BYLINE: Halal Food Authority UK

When it comes to making food choices, effort is always made to go for the best based on an informed decision.

This article is a humble effort to enhance consumer awareness on the Halal Certification process so that they are aware of the difference between self-proclaimed halal and certified halal.

Certification plays a decisive role in buying choices as it inspires consumer’s trust and confidence because of the transparency and verifiability of the process. There are different halal standards, that are a prerequisite of access for clients and manufacturers who want to trade in a specific country to meet its demand and grasp the market.

A product certified by a competent and well-established halal certification body is accepted globally without any need for further investigation or verification.

Product approval is a very sensitive process that requires focussed and in-depth analysis which is only possible under a competent and experienced technical team.

Halal certification bodies have a well-structured and highly organised system for product approval which is the first step towards halal certification.

Product submissions as well as supporting documents are reviewed and scrutinised by highly qualified, trained and experienced food technologists. Halal certification is the basis for making and maintaining a halal claim.

In this lieu, self-proclaimed halal food is not only a challenge for the food industry but a big threat for consumers’ health too as it comes without any authenticity or verifiability.

One may find a number of some self-proclaimed halal products simply bearing an inscription of The Arabic word that neither stands for any halal certification body nor represents any traceability or any authenticable process of ensuring halal standards.

On the other, halal certification bodies put more financial and human resources to ensure product authenticity which is almost impossible in the case of self-proclaimed products.

They have designed a detailed process of reviewing and approving product documents, verifying sites through surveillance audits to evaluate the halal control point (HCP) and ensuring that product and manufacturing processes fulfill the requirements of halal standards.

The halal products approved by Halal certification bodies depict specific logos/ symbols that are identifiable and traceable. These bodies ensure halal authenticity from farm to fork and provide detailed records from raw materials to finished products.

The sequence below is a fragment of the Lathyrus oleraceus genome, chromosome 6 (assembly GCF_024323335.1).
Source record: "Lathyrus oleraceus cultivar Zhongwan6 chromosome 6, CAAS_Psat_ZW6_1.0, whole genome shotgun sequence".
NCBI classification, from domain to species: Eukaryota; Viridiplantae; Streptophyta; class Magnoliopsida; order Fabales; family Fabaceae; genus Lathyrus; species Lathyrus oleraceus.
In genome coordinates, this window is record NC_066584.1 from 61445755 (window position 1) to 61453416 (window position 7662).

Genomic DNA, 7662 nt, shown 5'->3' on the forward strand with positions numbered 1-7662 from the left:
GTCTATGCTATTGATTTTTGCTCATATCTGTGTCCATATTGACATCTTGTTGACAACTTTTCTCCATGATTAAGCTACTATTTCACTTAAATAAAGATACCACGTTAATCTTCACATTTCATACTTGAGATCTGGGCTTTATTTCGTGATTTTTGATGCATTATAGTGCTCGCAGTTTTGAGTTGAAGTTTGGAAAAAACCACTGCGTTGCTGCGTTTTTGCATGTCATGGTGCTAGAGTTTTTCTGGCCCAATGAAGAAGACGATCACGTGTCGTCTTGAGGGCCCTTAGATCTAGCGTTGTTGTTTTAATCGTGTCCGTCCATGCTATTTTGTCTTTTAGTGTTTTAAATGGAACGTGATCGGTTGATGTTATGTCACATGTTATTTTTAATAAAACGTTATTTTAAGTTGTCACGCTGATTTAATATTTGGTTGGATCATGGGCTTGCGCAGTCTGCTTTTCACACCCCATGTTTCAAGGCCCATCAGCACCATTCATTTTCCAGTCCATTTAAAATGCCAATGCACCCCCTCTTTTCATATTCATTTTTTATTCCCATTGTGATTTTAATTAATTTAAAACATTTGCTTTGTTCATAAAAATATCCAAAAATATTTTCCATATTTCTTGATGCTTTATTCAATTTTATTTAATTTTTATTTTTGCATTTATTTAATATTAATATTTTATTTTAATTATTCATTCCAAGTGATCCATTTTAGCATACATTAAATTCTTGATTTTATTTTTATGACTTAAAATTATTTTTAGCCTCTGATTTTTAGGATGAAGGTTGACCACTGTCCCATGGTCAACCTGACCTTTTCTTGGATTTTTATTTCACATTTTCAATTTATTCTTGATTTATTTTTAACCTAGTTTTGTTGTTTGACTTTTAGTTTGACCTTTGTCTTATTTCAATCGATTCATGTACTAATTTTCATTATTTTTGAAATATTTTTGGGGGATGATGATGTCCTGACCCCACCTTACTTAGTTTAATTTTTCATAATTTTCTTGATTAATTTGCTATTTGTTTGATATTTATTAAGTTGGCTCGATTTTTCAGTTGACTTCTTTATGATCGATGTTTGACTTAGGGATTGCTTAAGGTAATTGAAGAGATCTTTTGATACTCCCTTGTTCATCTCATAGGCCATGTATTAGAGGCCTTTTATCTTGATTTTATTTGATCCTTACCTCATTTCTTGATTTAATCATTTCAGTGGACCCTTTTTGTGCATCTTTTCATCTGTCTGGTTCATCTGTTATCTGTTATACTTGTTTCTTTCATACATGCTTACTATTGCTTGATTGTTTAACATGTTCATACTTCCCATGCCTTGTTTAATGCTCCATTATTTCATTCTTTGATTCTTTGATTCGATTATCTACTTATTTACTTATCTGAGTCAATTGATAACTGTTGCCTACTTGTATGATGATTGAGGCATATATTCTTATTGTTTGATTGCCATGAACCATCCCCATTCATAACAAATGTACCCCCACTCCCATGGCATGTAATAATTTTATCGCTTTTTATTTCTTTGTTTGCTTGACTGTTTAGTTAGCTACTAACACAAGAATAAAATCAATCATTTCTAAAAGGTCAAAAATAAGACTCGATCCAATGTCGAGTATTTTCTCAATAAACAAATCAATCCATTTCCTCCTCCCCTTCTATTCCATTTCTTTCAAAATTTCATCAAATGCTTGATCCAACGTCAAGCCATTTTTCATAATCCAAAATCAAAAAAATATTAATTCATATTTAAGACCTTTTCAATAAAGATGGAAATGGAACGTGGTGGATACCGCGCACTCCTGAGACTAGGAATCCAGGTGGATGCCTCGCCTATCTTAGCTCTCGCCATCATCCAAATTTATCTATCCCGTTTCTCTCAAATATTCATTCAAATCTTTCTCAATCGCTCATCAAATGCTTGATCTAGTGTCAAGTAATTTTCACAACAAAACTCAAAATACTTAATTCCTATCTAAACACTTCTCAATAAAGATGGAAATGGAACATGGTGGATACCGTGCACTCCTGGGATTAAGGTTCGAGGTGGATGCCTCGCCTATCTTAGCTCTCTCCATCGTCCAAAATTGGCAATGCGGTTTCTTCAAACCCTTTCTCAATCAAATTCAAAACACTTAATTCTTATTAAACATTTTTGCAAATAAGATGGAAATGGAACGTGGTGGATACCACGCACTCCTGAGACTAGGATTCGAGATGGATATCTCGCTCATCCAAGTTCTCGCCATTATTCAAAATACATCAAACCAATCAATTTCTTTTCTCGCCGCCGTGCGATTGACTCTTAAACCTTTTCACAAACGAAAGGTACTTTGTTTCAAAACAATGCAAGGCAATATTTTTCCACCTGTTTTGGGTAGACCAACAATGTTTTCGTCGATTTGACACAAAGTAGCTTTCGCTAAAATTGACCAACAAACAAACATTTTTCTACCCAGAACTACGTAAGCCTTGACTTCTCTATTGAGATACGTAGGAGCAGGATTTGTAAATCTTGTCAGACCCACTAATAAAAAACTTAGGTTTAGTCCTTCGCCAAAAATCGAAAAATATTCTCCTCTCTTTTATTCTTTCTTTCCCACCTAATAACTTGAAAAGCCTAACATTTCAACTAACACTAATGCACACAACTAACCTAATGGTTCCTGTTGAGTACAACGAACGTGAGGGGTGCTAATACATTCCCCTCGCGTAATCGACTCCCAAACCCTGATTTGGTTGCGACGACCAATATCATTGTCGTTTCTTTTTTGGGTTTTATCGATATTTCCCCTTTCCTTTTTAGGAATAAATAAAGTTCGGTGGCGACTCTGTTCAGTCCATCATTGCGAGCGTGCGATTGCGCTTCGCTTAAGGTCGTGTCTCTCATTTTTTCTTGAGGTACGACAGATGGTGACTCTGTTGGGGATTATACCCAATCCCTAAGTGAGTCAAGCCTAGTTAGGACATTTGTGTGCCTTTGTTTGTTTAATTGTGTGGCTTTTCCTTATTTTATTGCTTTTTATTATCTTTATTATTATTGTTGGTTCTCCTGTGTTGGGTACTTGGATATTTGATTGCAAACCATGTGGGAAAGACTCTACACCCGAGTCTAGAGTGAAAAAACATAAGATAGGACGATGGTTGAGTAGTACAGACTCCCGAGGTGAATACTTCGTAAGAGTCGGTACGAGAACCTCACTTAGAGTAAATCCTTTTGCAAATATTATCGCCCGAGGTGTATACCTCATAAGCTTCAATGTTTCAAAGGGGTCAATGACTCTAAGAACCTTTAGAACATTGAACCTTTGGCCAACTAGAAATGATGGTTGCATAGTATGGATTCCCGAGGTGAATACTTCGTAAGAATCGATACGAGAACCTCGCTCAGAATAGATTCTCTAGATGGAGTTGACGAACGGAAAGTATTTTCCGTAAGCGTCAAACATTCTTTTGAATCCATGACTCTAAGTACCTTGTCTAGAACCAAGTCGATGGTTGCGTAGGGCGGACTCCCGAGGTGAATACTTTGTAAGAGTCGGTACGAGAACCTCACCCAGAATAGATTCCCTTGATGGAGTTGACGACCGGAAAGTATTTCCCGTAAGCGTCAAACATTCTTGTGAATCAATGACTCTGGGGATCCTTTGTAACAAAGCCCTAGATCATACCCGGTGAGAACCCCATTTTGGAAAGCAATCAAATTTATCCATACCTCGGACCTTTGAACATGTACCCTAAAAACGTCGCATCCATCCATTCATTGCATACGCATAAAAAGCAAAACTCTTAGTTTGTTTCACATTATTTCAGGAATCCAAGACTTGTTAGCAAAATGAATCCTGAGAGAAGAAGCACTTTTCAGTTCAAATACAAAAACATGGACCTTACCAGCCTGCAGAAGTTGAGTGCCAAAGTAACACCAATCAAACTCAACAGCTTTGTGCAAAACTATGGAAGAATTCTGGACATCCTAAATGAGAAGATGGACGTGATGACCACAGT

Throughout the process, due consideration is given to ensure that product labelling does not create any confusion in the Muslim community. Labels are scrutinised and approved to put on products that are approved by a halal certification body before releasing a product to the market.

Halal information is not just in the English language but is bilingual or even multilingual to ascertain the traceability of the products in every possible manner and help consumers understand the label in a better way.

Hidden ingredients such as processing aids, anti-caking agents, carriers, and incidental ingredients from various sources present another serious problem for Muslim consumers.

Magnesium or calcium stearates are used in the manufacturing of candy and chewing gum without mentioning the origin of the stearates.

Halal certification of the product, proper halal markings, and logos can clarify the doubt for consumers as it requires clear labelling of the source of the ingredients like gelatine, lecithin, mono & diglycerides, etc.

The animal source ingredients such as oils, fats, meat derivatives, or extracts like gelatine and rennet also need to be declared. A product with a halal-certified logo makes life easier for consumers to make prudent choices while purchasing products from the market.

The Halal-certified foods are monitored and certified from farm to form. The food supply chain and its related equipment are regularly examined, verified, and validated through halal audits. This exercise is conducted to eliminate any risk of haram (non-halal) food contamination.

Summing it up, one can safely say that simply labelling a product does not make it halal. Under any circumstances, the claim must be supported by some verifiable facts, and Halal Certification by an authorised body such as the Halal Food Authority, is the best answer to all the questions that may come to a consumer’s mind before making a prudent choice.